Lead measures alone cannot provide timely updates on progress and effectiveness. Lag measures alone are only after-the-fact assessments and do not provide an actionable strategy.
5 – Identify Small Wins & Make Necessary Adjustments. Important goals often take months or years. To stay committed day-after-day through the struggles and monotony, we need to structure opportunities to identify and celebrate progress. We can use lag measures or other planned events to demonstrate progress; ensure to celebrate them to foster continued motivation. If our lag measures report less optimal or overwhelming success, consider relooking our goal or system to make appropriate adjustments as needed.
6 – Anchor Habits. Finally, consider the ways that we will make our new behaviors and habits last. Are we strictly temporarily complying with a certain set of behaviors that we likely can’t (or won’t) sustain, or have we truly internalized them by integrating them into our identity? I recommend thinking through embedding and reinforcing mechanisms to anchor our new behaviors long-term (these terms are adapted from Edgar Schein’s model to establish organizational culture and anchor change).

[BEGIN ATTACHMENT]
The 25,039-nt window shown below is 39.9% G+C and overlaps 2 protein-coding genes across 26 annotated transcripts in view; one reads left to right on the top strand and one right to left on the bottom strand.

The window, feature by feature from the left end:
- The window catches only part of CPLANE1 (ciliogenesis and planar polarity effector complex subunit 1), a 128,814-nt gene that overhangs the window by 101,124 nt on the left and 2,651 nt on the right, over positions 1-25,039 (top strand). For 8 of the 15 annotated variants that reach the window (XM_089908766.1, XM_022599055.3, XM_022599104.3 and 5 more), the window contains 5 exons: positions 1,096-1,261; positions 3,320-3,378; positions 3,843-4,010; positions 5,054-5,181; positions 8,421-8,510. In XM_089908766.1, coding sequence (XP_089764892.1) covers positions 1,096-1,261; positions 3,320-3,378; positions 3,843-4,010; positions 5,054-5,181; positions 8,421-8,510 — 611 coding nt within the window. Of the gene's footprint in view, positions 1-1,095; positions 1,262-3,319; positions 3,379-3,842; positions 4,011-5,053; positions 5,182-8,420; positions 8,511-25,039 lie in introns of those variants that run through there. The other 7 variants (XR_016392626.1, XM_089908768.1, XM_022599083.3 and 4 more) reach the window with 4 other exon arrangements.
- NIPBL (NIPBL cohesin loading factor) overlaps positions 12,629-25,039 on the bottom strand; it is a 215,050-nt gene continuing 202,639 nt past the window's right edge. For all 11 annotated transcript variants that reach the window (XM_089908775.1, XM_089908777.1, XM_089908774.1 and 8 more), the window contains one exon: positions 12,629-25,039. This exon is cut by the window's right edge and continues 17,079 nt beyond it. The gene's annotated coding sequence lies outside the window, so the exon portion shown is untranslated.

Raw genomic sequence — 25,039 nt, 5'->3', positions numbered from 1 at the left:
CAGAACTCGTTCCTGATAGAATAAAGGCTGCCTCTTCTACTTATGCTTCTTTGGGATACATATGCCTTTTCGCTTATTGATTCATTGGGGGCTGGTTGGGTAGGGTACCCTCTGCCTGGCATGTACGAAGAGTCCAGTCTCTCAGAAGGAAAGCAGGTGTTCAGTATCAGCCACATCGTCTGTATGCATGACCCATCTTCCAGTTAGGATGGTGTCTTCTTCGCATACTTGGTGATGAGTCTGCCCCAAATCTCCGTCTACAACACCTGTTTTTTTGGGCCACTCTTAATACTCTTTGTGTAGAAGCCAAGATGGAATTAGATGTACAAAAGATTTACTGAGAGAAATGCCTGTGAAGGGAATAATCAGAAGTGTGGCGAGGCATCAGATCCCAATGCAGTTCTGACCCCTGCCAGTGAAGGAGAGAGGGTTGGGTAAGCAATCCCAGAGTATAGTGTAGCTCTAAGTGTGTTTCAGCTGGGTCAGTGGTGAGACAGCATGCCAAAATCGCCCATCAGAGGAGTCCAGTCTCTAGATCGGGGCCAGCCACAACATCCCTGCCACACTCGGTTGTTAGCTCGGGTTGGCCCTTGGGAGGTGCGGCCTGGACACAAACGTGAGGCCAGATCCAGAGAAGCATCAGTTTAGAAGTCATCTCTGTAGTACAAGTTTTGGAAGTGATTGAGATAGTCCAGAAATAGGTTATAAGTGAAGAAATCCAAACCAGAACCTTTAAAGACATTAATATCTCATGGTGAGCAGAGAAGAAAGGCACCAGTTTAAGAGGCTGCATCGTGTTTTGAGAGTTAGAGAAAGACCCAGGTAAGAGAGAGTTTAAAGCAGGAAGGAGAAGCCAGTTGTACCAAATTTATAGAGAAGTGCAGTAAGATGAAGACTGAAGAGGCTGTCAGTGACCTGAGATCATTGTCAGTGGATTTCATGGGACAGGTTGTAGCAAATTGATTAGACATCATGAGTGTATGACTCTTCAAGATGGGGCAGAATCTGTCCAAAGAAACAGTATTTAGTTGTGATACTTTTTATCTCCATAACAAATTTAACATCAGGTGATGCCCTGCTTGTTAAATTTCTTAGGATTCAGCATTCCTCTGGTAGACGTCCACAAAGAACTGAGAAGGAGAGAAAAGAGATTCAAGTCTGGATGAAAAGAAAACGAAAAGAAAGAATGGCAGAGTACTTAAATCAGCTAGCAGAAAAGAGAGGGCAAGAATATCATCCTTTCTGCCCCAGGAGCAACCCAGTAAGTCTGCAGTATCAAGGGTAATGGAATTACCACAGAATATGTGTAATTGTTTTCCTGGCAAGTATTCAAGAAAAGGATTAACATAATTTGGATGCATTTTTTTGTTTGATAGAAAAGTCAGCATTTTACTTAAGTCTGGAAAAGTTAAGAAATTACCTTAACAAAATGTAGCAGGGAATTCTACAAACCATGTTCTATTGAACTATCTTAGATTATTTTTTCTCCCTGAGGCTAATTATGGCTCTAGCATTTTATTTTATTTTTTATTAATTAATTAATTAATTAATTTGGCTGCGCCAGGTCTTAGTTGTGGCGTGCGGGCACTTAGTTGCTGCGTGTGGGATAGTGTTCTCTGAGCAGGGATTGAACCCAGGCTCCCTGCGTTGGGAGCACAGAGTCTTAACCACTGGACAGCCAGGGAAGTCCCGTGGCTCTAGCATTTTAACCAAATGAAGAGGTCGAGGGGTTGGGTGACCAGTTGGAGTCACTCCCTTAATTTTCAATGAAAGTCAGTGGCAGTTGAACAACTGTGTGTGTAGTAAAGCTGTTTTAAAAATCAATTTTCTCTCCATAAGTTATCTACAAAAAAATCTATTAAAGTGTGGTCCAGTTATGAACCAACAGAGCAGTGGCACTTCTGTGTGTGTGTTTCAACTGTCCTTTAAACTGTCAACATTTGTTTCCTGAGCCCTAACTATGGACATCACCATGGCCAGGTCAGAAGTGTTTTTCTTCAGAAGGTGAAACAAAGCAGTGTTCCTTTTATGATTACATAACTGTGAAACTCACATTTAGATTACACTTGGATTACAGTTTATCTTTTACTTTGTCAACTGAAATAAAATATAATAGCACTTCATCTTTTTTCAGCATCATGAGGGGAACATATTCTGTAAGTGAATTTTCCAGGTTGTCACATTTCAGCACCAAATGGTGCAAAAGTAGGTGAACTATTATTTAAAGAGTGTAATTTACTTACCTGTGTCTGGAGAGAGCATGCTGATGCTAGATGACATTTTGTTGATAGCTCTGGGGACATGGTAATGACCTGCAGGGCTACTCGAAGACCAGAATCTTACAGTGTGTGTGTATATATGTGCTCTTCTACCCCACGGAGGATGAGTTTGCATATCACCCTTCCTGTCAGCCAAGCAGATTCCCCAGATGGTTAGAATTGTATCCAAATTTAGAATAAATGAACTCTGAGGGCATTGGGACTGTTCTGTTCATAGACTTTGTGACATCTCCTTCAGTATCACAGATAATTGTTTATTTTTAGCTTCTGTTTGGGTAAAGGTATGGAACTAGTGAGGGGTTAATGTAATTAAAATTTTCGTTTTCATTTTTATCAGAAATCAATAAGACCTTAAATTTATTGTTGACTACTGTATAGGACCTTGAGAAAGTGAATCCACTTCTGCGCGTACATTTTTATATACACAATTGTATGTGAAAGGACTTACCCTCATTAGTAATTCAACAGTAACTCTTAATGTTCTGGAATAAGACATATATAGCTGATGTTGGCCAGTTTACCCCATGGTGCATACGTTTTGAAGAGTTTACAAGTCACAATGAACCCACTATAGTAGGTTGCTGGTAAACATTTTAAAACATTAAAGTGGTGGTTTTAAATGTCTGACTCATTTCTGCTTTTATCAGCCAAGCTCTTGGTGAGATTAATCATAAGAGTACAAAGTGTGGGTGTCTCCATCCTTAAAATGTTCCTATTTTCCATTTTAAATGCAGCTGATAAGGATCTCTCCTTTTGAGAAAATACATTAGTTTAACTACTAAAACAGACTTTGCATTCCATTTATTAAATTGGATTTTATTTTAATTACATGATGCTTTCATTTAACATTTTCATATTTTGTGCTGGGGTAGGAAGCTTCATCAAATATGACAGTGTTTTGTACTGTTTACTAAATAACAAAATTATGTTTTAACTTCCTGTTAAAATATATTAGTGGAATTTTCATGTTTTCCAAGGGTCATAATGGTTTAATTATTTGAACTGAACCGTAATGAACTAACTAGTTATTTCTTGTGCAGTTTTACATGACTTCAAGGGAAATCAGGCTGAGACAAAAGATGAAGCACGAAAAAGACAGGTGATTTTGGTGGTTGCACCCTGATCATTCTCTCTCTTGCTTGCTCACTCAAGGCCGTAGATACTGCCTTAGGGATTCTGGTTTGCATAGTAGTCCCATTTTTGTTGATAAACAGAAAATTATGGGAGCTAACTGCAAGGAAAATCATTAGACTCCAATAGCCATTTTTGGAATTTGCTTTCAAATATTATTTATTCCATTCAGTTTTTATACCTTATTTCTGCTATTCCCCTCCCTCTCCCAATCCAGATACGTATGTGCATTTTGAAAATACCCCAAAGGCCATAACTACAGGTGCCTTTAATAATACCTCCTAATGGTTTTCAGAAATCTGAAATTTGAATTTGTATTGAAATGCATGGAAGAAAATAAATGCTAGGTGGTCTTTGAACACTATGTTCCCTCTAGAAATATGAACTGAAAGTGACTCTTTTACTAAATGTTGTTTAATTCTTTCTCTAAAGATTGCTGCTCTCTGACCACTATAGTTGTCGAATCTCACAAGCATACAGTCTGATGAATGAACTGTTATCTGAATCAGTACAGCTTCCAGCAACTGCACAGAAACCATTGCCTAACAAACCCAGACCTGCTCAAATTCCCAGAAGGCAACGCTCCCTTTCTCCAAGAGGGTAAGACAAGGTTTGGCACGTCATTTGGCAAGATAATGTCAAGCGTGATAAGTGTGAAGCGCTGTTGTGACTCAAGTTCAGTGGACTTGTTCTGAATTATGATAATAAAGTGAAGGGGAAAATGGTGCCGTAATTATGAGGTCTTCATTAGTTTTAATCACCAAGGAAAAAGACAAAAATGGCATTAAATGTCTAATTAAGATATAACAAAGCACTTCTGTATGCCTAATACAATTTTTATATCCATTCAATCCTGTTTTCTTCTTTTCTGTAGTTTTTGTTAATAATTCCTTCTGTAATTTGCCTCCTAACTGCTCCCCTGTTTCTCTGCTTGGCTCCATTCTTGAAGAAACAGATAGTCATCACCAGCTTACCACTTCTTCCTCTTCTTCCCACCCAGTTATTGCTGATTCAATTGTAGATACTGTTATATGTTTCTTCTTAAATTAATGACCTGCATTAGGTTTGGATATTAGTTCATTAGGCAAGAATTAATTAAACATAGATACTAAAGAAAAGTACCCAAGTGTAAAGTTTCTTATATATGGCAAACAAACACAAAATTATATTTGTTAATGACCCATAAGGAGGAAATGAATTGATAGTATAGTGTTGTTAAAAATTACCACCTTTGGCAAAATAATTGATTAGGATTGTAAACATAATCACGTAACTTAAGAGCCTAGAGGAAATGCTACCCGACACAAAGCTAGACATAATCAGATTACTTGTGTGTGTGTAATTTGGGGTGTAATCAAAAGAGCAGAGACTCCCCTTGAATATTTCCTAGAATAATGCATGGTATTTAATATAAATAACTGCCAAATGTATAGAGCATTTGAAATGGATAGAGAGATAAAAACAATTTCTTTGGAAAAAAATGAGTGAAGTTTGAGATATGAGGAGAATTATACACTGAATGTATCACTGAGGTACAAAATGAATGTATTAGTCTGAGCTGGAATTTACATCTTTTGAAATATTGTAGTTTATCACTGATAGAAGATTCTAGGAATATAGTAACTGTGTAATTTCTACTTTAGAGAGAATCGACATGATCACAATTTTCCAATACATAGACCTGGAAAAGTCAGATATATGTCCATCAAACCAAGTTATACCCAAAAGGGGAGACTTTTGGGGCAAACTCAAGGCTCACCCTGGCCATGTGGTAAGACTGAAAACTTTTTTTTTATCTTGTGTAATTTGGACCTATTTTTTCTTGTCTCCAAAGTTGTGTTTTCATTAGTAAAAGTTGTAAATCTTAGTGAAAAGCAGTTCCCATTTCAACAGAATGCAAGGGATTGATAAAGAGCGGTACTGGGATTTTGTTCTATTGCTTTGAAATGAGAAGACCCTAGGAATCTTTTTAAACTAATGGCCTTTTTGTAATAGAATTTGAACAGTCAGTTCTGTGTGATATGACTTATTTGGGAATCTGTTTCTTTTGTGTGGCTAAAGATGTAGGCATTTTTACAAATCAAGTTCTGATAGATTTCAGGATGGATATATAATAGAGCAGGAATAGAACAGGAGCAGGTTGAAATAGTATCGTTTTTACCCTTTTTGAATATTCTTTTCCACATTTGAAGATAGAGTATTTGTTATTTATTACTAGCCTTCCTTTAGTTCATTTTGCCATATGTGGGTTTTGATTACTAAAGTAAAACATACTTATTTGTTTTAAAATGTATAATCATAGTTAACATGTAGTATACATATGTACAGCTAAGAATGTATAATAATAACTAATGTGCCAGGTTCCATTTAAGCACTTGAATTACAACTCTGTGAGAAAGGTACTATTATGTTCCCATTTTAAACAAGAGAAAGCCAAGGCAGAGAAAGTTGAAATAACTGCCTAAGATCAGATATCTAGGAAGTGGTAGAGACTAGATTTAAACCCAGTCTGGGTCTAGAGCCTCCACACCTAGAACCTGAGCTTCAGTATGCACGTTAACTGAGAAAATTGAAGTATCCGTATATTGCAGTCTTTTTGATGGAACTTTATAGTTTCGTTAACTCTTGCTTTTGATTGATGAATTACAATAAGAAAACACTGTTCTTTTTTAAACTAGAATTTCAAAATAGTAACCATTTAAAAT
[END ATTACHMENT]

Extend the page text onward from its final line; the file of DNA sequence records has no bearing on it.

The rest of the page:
Embedding mechanisms are personal methods like our attention, measurements, and control. Examples include continued scheduling and tracking of behaviors, how we react to critical incidents, use of mentorship and accountability relationships for support, and things like a personal (and appropriate) rewards system.
Reinforcing mechanisms stabilize our new behaviors to help them remain attractive, easy, and “sticky.” These mechanisms can be things like how we structure our environment, automating behaviors and processes as much as possible through self-running systems, and soliciting feedback.
Goal setting and habit forming are important components of our development in any area of our life. And while this model is a personal approach, it is just one way and far from a complete resource. However, I hope this can be a primer to help others think more broadly about goal setting for self and leader development. I encourage you to explore more about goals and habits to equip you to create your own successful system. Below are a few initial recommendations. Onward toward our best selves.
- Atomic Habits, by James Clear
- The Power of Habit, by Charles Duhigg
- A Model of Effective Goal Setting for Leaders (SMART goals), 3×5 Leadership
- What is Your Leadership “One Big Thing?”, 3×5 Leadership
- James Clear’s portfolio of self-improvement articles